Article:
are decidedly state-law claims.” Retreat LLC v.
Chisolm, 2018 WL 3080085, at *4 (N.D.Ga. May 23, 2018),
report and recommendation adopted by, 2018 WL
3067843 (N.D.Ga. June 20, 2018). Defendant alleges that
removal is proper on the basis of federal question
jurisdiction, and in the Notice of Removal, he summarily
asserts that Plaintiff violated the Fair Housing Act, 42
U.S.C. § 3631, and the Fair Debt Collection Practices
Act (“FDCPA”), 15 U.S.C. § 1592, in bringing
the dispossessory action. [Removal]. However, no federal
question is presented on the face of Plaintiff's
well-pleaded complaint. [Dispossessory Proceeding]. And,
“[t]o the extent that Defendant is trying to assert as
a defense that Plaintiff violated the FDCPA or § 3631, .
. . a federal question presented as a defense is not a proper
basis for removal of a state-court complaint to federal
court.” Chisolm, 2018 WL 3080085, at *4;
and see Snellings v. Smith, 2017 WL 1396172, at *2
n.3 (N.D.Ga. April 19, 2017) (finding general allegation of
denial of fair housing rights insufficient under 28 U.S.C.
§ 1443 to remove dispossessory action); Myers Team
Mgmt. v. Manning, 2017 WL 117141, at *2 n.3 (N.D.Ga.
January 12, 2017) (same) (listing cases); BRK Nesbit
Ferry, L.P. v. Sherman, 2017 WL 8186621, at *2 (N.D.Ga.
January 10, 2017), report and recommendation adopted
by, 2017 WL 8186710 (N.D.Ga. February 8, 2017)
there is also no evidence which warrants the application of
an exception to the well-pleaded complaint rule, such as the
doctrine of complete preemption. Caterpillar, 107
S.Ct. at 2430.
there is no evidence that Defendant could establish
jurisdiction based on diversity. To do so, Defendant would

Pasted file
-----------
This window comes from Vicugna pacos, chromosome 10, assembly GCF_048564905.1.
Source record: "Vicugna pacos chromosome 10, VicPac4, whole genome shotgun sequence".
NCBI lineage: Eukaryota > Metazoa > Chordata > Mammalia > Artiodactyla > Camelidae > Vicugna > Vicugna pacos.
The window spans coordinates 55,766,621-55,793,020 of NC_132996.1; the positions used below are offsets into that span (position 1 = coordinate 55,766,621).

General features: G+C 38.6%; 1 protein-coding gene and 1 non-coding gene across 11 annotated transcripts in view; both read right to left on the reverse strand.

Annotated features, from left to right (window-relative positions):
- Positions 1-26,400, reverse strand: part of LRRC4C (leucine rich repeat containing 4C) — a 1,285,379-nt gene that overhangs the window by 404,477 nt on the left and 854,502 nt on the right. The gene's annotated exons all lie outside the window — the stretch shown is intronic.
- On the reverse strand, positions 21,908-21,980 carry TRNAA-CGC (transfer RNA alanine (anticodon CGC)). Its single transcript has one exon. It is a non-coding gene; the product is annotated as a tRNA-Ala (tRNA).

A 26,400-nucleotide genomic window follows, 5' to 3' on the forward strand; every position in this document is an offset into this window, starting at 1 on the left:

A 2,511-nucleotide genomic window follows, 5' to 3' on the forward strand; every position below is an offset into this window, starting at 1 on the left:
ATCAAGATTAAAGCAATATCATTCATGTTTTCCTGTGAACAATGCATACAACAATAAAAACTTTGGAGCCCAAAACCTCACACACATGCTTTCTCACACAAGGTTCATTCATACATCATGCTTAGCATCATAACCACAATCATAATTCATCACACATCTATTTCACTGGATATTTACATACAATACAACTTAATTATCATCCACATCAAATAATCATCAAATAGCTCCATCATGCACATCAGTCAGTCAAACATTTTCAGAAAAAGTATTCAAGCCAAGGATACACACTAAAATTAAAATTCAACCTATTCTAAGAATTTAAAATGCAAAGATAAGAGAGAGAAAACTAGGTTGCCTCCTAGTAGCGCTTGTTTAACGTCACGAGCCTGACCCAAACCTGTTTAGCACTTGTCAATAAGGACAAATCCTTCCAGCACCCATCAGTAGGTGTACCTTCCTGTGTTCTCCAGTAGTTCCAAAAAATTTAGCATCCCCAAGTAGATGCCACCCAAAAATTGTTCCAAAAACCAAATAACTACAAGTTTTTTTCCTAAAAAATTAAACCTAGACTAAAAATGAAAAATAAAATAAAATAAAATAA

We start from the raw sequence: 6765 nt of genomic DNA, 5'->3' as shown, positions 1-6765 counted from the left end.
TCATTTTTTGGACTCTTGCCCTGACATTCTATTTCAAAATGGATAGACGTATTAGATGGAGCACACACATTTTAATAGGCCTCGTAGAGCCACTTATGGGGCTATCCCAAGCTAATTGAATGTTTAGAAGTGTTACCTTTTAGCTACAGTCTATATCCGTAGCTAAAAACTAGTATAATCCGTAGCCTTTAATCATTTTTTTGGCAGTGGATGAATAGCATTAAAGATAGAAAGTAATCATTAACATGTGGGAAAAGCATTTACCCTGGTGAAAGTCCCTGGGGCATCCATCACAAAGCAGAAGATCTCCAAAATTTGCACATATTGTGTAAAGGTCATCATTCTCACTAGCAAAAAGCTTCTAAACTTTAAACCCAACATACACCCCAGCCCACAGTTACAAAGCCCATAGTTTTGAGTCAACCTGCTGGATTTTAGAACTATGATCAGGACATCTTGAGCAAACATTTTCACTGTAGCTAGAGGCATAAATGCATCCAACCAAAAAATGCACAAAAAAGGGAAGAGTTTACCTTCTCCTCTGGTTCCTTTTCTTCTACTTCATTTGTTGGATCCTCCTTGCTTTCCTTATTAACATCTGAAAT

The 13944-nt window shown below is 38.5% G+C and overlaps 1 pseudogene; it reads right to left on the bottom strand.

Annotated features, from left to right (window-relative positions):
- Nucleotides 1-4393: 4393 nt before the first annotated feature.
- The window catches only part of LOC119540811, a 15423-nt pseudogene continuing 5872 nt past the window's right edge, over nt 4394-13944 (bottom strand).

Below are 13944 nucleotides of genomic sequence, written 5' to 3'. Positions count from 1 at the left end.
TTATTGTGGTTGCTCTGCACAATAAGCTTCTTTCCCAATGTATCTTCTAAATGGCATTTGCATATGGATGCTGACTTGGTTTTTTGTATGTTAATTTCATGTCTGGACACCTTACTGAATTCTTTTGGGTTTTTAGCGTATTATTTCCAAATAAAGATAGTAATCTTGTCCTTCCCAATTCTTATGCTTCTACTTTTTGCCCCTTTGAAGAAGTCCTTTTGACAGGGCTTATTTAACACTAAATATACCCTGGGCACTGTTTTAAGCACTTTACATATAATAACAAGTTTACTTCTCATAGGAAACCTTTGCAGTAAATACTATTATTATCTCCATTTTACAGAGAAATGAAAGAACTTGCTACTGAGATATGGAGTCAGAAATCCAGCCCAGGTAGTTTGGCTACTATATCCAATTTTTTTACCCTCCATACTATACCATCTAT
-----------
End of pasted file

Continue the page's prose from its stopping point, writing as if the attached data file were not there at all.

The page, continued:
have to show that there is complete diversity of citizenship
between Defendant and Plaintiff and that the amount in
controversy exceeds $75, 000.00. See 28 U.S.C.
§ 1332(a)(1). Defendant offers no evidence of diversity
of citizenship and, in fact, on the Civil Cover Sheet,
indicates that he and Plaintiff are citizens of the State of
Georgia. [Doc. 1-2]. And, as to damages, Plaintiff's
dispossessory proceeding seeks the ejectment of Defendant
from the property due to failure to pay past due rent of
approximately $1, 344.39 and rent accruing to the date of
judgment or vacancy at a rate of $45.87 per day with other
fees and costs of the action totaling less than $1, 000.00.
[Dispossessory Proceeding]. Again, the court looks to
Plaintiff's claim to determine whether removal
jurisdiction is appropriate. See Burns, 31 F.3d at
1095; Novastar Mortg., Inc. v. Bennett, 173
F.Supp.2d 1358, 1361 (N.D.Ga. 2001). The face of the
complaint shows that the amount in controversy does not
exceed the $75, 000.00 required for the court to have
diversity jurisdiction as a basis for removal.
these reasons, the court finds that federal jurisdiction does
not exist and that this action should be remanded pursuant to
28 U.S.C. § 1447(c).
extent that Defendant seeks a stay of the dispossessory
proceedings and/or eviction, he is not entitled to a stay.
See American Homes 4 Rent Properties Eight, LLC v.
Dynott, 2015 WL 5920130, at *2 & n.4 (N.D.Ga.
October 8, 2015) (denying the defendant's motion to stay
state court dispossessory proceedings as moot because court
lacked subject-matter jurisdiction and noting that,
“[e]ven if subject-matter jurisdiction existed, the
Court [would be] unable to grant Defendant the relief he
seeks - a stay of state court eviction proceedings - because
a federal court is prohibited under the Anti-Injunction Act .
. . from enjoining a state court eviction proceeding”);
U.S. Bank National Ass'n v. Sanders, 2015 WL
1568803, at *3 (N.D.Ga. April 7, 2015) (“Because this
action is required to be remanded, Defendant's . . .
Motion to Stay . . . [should be] denied.”); and see
CF Lane, LLC v. Stephens, 2014 WL 1572472, at *2
(N.D.Ga. April 17, 2014) (“this Court cannot enjoin a
state court action for eviction”).
because Defendant Cochran failed to demonstrate any lawful
basis for removal of this action to this court, IT IS
RECOMMENDED that this action be
REMANDED to the ...